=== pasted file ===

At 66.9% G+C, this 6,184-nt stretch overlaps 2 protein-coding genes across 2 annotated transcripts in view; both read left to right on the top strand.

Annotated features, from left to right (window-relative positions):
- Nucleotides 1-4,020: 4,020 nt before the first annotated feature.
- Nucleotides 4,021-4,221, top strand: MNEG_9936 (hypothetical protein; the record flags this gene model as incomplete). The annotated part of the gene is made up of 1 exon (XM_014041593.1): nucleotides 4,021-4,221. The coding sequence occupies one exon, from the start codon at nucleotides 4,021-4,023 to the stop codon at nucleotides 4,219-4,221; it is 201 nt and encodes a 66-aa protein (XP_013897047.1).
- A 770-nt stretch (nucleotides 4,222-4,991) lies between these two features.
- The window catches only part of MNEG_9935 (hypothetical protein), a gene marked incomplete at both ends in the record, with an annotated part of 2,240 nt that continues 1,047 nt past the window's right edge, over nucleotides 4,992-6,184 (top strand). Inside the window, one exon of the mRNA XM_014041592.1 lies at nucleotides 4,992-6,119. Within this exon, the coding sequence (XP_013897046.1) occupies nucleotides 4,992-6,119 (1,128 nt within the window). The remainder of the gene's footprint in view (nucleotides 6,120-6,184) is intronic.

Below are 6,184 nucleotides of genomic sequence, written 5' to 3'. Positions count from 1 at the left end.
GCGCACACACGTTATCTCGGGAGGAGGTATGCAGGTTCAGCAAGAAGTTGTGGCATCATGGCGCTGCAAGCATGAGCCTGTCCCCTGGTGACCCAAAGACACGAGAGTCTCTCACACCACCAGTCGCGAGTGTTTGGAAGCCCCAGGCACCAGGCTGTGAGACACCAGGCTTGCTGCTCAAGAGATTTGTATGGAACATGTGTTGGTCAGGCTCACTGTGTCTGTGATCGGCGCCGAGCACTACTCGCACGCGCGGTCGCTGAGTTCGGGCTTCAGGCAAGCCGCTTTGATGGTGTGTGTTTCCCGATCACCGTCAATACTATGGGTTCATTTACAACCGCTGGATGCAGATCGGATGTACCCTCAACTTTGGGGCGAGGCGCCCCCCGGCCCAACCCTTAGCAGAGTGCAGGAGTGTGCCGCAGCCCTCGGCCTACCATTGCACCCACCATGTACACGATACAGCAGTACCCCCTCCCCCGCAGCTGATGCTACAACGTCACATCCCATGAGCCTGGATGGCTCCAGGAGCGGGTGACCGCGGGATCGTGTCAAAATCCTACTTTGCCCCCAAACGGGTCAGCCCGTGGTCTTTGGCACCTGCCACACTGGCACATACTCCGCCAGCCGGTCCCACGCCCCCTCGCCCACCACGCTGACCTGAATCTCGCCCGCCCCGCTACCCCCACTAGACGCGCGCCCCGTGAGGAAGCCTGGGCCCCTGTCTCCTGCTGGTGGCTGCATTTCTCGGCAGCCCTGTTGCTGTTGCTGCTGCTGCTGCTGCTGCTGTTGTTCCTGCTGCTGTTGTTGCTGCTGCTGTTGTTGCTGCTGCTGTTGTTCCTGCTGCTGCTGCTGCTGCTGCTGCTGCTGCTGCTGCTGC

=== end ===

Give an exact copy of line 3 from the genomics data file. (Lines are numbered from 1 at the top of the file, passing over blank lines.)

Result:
- Nucleotides 1-4,020: 4,020 nt before the first annotated feature.